CoreLogic® climate models help one of the nation’s leading banks quantify climate risk
As the specter of climate change looms large, the world braces for unprecedented challenges. In the world of real estate, one of those challenges will be the effects of natural catastrophes on property portfolios, homeowners, and communities.
For one of the nation’s leading banks, the consequences of climate change have the potential to rack up billions of dollars in losses from natural catastrophes. The bank approached CoreLogic to use our climate risk models to quantify this risk and the mitigating impacts of hazard insurance on the bank’s loan portfolio.
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While some homeowners will seek safer areas to call home, insurers and lenders are not always so mobile and may be left footing the bill for increasing impacts from natural catastrophes. This stark reality underscores the urgent need to amplify knowledge around climate threats to support proactive measures that can help mitigate the devastating impacts of natural catastrophes. Real estate portfolio management can span solutions from property risk mitigation to climate risk insurance. Still, the question remains: Which are the best solutions for protecting portfolios from these climatic disasters while building resiliency?
This question was posed by leaders at the bank who wondered how their portfolio exposure would fluctuate if these increasingly severe catastrophes caused collateral damage and borrowers began to default.
Turning Climate Risk Analytics Stress Tests Into Future Plans for Portfolio Resilience
To ensure the safety and security of financial institutions, federal agencies are implementing climate-related financial risk policies. The Federal Reserve Board is currently analyzing the initial assessment of how the six largest U.S. banks measure and manage exposure to climate risk, with results due later this year. To this end, the agency is collaborating with the Office of the Comptroller of the Currency and Federal Deposit Insurance Corporation to prepare a high-level framework “to support financial institutions’ efforts to incorporate climate-related financial risks into financial institutions’ risk management frameworks” through “the safe and sound management of exposures to climate-related financial risks.”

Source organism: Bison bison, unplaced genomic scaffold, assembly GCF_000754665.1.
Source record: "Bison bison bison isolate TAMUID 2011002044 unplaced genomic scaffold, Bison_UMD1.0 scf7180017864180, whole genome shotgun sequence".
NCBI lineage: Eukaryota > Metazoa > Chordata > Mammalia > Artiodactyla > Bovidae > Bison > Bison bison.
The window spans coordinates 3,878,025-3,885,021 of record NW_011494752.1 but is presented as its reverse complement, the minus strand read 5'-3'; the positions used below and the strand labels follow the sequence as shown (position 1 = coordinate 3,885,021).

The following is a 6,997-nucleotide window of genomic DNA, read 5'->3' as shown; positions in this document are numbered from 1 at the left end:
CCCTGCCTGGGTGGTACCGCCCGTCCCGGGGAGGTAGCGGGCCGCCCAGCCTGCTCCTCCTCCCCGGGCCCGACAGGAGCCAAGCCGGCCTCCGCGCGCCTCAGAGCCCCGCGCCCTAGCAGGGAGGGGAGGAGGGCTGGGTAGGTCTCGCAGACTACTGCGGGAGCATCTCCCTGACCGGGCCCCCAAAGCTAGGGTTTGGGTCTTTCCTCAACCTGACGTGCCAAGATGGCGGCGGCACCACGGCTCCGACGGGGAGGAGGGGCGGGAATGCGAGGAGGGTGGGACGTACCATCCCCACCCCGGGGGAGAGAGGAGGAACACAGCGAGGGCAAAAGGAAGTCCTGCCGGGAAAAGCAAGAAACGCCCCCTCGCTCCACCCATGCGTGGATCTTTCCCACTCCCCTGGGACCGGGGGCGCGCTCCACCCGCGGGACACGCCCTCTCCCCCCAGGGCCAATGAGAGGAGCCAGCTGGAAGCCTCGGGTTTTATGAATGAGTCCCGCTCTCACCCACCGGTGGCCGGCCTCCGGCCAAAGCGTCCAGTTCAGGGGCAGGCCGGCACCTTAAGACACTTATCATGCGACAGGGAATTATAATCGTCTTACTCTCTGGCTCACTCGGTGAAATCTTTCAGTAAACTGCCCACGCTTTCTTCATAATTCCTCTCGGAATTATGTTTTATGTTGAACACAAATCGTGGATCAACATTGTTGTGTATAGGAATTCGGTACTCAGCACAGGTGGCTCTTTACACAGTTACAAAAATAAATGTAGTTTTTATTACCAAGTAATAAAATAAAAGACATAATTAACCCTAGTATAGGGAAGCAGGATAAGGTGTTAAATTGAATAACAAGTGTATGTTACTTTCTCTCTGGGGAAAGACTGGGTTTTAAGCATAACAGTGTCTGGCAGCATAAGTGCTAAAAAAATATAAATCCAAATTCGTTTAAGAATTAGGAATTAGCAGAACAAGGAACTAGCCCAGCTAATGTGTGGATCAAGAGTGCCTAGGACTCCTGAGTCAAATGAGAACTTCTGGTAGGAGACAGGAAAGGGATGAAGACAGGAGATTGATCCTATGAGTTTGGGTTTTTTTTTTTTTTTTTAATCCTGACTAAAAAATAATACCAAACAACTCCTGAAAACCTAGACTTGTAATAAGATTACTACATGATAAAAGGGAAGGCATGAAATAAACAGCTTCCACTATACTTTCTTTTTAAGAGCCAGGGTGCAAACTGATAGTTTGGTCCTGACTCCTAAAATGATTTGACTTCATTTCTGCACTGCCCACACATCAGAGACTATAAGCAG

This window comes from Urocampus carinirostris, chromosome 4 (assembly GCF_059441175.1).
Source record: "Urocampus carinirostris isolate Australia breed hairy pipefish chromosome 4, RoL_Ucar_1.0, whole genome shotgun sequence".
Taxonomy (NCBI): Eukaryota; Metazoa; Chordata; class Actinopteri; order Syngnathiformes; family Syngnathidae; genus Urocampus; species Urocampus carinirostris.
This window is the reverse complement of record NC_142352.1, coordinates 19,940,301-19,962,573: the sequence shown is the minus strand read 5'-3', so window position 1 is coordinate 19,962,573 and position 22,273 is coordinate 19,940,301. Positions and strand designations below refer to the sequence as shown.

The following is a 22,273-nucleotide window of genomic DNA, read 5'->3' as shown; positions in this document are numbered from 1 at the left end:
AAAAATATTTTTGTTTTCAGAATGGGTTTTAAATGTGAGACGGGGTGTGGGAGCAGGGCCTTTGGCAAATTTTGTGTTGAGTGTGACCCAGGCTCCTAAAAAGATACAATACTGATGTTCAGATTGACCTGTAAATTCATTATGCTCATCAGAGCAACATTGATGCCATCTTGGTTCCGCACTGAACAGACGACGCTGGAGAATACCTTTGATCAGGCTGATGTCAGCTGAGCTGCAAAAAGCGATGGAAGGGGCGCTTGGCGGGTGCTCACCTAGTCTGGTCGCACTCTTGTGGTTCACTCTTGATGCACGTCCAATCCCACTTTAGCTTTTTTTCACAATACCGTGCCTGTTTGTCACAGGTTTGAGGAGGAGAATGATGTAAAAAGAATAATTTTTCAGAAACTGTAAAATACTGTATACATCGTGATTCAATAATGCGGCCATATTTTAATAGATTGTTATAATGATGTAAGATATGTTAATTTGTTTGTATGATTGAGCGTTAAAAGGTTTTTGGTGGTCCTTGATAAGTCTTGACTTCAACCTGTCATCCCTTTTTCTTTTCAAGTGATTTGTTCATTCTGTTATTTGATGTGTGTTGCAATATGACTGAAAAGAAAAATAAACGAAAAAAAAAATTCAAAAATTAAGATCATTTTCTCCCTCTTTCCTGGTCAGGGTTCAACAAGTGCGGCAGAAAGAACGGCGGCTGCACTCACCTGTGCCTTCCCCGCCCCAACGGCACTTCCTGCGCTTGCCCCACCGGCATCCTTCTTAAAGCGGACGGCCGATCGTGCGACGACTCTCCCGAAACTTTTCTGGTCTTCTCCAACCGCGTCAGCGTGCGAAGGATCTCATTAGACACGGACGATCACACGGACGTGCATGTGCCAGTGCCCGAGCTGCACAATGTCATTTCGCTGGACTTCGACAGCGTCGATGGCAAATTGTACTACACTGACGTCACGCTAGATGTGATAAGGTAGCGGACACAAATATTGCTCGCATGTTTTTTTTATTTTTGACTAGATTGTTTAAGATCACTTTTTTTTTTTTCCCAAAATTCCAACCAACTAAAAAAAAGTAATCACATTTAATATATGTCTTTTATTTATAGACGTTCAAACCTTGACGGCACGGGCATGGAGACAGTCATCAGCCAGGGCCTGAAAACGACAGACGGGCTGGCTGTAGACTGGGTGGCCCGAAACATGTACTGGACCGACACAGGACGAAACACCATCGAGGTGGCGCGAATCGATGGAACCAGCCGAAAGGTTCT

With regulatory bodies moving to encourage lenders and banks to incorporate climate change mitigation criteria into their operations, lenders now have a window of opportunity to get ahead of the game and work with CoreLogic to understand the physical and economic threats that future natural hazards will pose to real estate portfolios.
Those who start now will have time to construct climate-resilient real estate portfolios and adjust their business strategies to accommodate future lending environments.
Managing climate-related financial risk to loan portfolios is not a simple undertaking, but not understanding the exposures of climate disasters and preparing accordingly is a risk in itself.
Climate Change Impacts to Property Are Not the Default Option
Banks face potential risks associated with a changing environment, including significant exposure due to borrower defaults and collateral damage caused by natural disasters. To make informed business decisions, it is crucial to model climate risks to understand and quantify the impact to residential real estate portfolios.
In this case, the bank was keen to understand how insured perils like wildfires and hurricanes, as well as underinsured perils like earthquakes and floods, would affect its portfolio. This lender had a broad portfolio across the United States and needed sophisticated climate risk data modeling that incorporated multiple perils.
The bank was looking for an extensive dataset of property characteristics: valuation and replacement costs, peril models, and climate change models that incorporated a full range of hazard intensities, geographic ranges and probabilities of occurrence considering both the historical record and the best-available scientific insights.
To accomplish this analysis, the bank asked CoreLogic to leverage its best-in-class property data and RQE® (Risk Quantification & Engineering) models to help understand risk and stabilize its real estate portfolio.
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Designing the Study